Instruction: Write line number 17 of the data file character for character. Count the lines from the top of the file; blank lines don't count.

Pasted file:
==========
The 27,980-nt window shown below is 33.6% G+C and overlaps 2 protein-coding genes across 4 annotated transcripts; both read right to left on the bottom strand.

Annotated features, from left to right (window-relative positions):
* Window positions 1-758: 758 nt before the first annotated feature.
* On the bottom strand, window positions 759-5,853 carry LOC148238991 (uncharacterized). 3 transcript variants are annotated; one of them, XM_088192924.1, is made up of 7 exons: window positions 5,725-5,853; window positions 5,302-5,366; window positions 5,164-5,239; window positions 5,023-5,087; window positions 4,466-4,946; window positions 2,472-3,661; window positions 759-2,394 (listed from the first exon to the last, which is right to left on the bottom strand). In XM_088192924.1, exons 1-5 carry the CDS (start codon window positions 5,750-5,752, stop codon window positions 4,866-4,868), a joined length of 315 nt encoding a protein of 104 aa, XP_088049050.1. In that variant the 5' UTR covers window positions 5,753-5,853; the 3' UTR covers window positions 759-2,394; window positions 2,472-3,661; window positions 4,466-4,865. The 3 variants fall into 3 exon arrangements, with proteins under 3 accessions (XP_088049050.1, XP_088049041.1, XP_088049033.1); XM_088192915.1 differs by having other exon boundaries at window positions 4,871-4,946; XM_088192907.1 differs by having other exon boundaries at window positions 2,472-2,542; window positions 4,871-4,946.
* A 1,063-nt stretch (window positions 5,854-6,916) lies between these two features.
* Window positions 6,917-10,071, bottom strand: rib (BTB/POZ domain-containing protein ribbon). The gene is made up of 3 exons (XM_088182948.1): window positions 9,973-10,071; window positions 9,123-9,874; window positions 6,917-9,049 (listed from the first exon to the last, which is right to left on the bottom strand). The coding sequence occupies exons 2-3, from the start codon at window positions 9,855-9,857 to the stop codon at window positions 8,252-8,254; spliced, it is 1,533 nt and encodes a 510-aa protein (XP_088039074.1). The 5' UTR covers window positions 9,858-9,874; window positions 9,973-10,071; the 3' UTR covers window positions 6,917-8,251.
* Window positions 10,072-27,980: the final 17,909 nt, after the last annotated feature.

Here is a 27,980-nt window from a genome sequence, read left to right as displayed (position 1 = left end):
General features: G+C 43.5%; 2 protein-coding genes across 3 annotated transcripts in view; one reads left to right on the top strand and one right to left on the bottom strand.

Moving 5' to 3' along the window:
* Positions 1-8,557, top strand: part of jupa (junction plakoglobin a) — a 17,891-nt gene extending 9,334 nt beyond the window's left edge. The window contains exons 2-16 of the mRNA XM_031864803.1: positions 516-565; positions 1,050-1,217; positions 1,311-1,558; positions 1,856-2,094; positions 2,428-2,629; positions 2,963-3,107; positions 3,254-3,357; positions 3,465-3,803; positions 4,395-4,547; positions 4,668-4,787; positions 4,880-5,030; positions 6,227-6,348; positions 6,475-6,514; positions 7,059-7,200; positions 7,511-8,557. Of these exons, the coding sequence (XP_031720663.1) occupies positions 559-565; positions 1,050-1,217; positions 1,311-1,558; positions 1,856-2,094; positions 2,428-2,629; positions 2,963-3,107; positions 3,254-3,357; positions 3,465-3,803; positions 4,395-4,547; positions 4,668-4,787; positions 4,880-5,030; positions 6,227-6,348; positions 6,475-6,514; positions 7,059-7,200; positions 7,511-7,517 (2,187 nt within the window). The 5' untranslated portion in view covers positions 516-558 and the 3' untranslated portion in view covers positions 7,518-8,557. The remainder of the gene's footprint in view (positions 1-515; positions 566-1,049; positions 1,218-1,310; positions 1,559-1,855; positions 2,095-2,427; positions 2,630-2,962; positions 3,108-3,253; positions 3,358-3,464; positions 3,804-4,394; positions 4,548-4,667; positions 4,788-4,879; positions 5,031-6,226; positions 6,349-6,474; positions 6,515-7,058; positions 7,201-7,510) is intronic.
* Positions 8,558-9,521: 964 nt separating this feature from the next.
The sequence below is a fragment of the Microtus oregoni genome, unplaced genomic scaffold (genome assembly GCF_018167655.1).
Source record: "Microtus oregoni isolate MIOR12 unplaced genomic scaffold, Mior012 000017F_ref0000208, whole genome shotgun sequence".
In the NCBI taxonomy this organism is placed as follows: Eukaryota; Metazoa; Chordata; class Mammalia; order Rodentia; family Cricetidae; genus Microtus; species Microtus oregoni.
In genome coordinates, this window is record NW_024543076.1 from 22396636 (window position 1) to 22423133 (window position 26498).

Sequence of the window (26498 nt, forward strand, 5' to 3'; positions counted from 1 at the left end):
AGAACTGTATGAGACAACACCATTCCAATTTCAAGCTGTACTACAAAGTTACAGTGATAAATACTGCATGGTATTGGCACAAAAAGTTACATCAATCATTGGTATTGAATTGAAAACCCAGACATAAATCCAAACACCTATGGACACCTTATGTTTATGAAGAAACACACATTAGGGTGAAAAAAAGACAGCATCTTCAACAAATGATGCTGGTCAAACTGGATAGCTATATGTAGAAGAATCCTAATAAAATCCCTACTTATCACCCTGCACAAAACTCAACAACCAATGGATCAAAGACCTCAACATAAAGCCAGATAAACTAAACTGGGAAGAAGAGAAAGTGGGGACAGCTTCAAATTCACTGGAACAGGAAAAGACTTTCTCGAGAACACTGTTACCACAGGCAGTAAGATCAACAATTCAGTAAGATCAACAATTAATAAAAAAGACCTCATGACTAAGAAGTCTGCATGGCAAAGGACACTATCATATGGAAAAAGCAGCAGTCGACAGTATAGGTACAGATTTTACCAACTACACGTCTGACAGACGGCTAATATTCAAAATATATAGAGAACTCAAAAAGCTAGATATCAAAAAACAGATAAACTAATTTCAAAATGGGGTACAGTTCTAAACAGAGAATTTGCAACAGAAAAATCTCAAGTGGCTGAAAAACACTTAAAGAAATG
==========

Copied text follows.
Sequence of the window (26498 nt, forward strand, 5' to 3'; positions counted from 1 at the left end):